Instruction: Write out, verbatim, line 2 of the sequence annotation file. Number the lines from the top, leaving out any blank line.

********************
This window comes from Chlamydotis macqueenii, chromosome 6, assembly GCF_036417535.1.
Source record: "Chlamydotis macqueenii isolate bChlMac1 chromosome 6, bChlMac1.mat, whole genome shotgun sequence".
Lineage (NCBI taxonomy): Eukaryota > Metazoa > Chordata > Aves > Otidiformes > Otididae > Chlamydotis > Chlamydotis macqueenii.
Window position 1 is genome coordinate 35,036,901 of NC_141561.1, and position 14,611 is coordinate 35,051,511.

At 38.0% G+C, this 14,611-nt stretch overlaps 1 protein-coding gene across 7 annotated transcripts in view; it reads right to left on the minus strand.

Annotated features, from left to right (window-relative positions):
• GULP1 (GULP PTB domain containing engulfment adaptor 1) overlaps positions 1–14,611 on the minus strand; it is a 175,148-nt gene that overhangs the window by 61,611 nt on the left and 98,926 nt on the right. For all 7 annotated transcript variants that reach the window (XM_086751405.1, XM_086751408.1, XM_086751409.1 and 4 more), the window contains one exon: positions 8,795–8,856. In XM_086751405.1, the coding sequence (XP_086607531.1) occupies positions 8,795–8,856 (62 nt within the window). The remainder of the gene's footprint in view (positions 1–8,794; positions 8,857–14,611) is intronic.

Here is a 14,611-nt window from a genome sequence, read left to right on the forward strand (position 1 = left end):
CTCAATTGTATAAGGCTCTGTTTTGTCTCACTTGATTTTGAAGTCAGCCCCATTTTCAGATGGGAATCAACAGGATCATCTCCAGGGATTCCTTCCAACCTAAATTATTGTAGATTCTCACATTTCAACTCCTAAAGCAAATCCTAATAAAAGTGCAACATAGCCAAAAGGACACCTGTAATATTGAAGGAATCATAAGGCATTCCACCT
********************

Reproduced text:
Source record: "Chlamydotis macqueenii isolate bChlMac1 chromosome 6, bChlMac1.mat, whole genome shotgun sequence".